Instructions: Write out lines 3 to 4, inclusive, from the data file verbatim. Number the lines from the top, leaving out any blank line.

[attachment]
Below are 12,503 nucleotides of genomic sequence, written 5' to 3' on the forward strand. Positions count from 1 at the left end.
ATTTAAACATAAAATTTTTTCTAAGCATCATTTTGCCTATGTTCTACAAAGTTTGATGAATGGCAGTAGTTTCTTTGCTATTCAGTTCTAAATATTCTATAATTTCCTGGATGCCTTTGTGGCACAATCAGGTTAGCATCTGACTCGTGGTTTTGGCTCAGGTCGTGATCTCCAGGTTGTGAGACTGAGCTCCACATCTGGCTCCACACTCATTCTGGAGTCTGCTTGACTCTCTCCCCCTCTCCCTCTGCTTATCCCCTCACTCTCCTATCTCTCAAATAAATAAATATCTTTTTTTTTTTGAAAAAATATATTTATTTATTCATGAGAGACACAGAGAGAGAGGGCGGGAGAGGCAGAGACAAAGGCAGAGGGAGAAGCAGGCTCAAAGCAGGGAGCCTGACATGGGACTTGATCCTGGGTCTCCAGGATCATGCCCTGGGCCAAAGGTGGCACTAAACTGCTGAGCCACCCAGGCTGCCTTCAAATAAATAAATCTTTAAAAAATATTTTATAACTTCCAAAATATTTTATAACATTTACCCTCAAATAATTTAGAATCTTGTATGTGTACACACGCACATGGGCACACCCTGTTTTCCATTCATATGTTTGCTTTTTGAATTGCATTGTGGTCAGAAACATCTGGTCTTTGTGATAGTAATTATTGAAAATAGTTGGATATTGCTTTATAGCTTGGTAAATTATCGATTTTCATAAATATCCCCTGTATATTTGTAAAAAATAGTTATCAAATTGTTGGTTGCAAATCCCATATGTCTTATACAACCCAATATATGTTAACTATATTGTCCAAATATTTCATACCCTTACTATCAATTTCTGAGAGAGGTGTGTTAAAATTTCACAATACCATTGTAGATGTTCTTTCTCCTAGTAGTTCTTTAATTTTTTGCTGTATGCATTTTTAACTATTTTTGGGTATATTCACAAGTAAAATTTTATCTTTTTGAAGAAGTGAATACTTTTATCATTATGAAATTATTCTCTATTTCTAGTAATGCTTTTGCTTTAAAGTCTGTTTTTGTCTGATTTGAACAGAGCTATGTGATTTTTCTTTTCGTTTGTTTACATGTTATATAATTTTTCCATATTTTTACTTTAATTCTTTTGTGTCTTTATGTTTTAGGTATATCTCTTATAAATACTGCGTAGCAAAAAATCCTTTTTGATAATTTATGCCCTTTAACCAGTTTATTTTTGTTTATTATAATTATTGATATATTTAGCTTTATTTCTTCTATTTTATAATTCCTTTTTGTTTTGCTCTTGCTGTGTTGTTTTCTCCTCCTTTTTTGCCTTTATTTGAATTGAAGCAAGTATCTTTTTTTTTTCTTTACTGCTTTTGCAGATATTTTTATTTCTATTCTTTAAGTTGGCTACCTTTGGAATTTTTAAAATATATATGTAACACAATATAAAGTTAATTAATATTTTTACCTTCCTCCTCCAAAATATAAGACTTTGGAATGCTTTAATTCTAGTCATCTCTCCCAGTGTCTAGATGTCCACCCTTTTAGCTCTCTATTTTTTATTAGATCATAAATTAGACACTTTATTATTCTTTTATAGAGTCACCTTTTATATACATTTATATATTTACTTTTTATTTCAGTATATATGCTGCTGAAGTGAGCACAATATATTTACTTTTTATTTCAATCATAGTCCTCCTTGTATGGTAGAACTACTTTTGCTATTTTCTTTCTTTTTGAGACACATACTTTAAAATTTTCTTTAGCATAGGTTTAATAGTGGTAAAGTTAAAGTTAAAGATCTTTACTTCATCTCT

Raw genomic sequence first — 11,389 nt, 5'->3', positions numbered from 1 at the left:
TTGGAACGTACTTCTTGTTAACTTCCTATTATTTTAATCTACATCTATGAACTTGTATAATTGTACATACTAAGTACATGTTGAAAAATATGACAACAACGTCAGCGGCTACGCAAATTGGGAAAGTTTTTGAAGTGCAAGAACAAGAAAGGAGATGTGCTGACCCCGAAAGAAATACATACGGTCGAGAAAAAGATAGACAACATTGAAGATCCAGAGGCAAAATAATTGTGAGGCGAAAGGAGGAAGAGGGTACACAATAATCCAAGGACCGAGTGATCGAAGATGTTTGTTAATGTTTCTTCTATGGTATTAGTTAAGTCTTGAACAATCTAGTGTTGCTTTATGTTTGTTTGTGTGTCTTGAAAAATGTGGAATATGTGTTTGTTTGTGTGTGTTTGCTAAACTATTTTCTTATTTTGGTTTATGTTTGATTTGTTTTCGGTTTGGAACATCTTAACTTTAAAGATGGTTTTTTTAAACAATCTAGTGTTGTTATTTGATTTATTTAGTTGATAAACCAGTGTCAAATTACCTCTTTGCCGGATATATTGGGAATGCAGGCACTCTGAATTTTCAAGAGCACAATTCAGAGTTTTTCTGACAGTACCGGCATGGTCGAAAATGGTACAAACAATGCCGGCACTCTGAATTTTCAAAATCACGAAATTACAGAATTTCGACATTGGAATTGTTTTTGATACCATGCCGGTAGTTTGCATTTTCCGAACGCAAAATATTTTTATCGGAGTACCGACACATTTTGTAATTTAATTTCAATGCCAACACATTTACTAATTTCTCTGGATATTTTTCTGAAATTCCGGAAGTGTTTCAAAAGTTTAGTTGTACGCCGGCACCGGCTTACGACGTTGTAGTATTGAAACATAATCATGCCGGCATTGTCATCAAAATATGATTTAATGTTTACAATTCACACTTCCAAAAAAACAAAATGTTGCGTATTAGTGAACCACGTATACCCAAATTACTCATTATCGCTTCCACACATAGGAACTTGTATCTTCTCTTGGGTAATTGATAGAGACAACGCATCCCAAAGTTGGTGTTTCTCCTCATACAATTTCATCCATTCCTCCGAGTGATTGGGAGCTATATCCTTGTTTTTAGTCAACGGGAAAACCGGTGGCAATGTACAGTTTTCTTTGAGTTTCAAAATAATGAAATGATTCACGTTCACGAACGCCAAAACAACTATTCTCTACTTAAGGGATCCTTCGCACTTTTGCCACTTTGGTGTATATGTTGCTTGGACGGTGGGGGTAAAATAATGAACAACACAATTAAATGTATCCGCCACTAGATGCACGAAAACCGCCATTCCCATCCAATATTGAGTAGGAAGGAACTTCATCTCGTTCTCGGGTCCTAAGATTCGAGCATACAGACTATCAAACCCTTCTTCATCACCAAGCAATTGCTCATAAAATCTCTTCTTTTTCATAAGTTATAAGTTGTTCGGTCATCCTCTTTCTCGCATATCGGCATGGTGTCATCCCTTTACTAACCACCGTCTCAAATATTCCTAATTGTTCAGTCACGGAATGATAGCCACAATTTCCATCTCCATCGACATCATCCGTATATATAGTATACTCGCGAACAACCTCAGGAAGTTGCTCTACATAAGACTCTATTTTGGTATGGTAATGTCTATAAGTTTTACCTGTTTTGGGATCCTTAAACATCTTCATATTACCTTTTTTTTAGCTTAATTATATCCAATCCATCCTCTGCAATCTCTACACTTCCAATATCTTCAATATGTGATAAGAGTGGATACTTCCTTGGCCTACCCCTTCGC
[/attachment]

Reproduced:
Raw genomic sequence first — 11,389 nt, 5'->3', positions numbered from 1 at the left:
TTGGAACGTACTTCTTGTTAACTTCCTATTATTTTAATCTACATCTATGAACTTGTATAATTGTACATACTAAGTACATGTTGAAAAATATGACAACAACGTCAGCGGCTACGCAAATTGGGAAAGTTTTTGAAGTGCAAGAACAAGAAAGGAGATGTGCTGACCCCGAAAGAAATACATACGGTCGAGAAAAAGATAGACAACATTGAAGATCCAGAGGCAAAATAATTGTGAGGCGAAAGGAGGAAGAGGGTACACAATAATCCAAGGACCGAGTGATCGAAGATGTTTGTTAATGTTTCTTCTATGGTATTAGTTAAGTCTTGAACAATCTAGTGTTGCTTTATGTTTGTTTGTGTGTCTTGAAAAATGTGGAATATGTGTTTGTTTGTGTGTGTTTGCTAAACTATTTTCTTATTTTGGTTTATGTTTGATTTGTTTTCGGTTTGGAACATCTTAACTTTAAAGATGGTTTTTTTAAACAATCTAGTGTTGTTATTTGATTTATTTAGTTGATAAACCAGTGTCAAATTACCTCTTTGCCGGATATATTGGGAATGCAGGCACTCTGAATTTTCAAGAGCACAATTCAGAGTTTTTCTGACAGTACCGGCATGGTCGAAAATGGTACAAACAATGCCGGCACTCTGAATTTTCAAAATCACGAAATTACAGAATTTCGACATTGGAATTGTTTTTGATACCATGCCGGTAGTTTGCATTTTCCGAACGCAAAATATTTTTATCGGAGTACCGACACATTTTGTAATTTAATTTCAATGCCAACACATTTACTAATTTCTCTGGATATTTTTCTGAAATTCCGGAAGTGTTTCAAAAGTTTAGTTGTACGCCGGCACCGGCTTACGACGTTGTAGTATTGAAACATAATCATGCCGGCATTGTCATCAAAATATGATTTAATGTTTACAATTCACACTTCCAAAAAAACAAAATGTTGCGTATTAGTGAACCACGTATACCCAAATTACTCATTATCGCTTCCACACATAGGAACTTGTATCTTCTCTTGGGTAATTGATAGAGACAACGCATCCCAAAGTTGGTGTTTCTCCTCATACAATTTCATCCATTCCTCCGAGTGATTGGGAGCTATATCCTTGTTTTTAGTCAACGGGAAAACCGGTGGCAATGTACAGTTTTCTTTGAGTTTCAAAATAATGAAATGATTCACGTTCACGAACGCCAAAACAACTATTCTCTACTTAAGGGATCCTTCGCACTTTTGCCACTTTGGTGTATATGTTGCTTGGACGGTGGGGGTAAAATAATGAACAACACAATTAAATGTATCCGCCACTAGATGCACGAAAACCGCCATTCCCATCCAATATTGAGTAGGAAGGAACTTCATCTCGTTCTCGGGTCCTAAGATTCGAGCATACAGACTATCAAACCCTTCTTCATCACCAAGCAATTGCTCATAAAATCTCTTCTTTTTCATAAGTTATAAGTTGTTCGGTCATCCTCTTTCTCGCATATCGGCATGGTGTCATCCCTTTACTAACCACCGTCTCAAATATTCCTAATTGTTCAGTCACGGAATGATAGCCACAATTTCCATCTCCATCGACATCATCCGTATATATAGTATACTCGCGAACAACCTCAGGAAGTTGCTCTACATAAGACTCTATTTTGGTATGGTAATGTCTATAAGTTTTACCTGTTTTGGGATCCTTAAACATCTTCATATTACCTTTTTTTTAGCTTAATTATATCCAATCCATCCTCTGCAATCTCTACACTTCCAATATCTTCAATATGTGATAAGAGTGGATACTTCCTTGGCCTACCCCTTCGC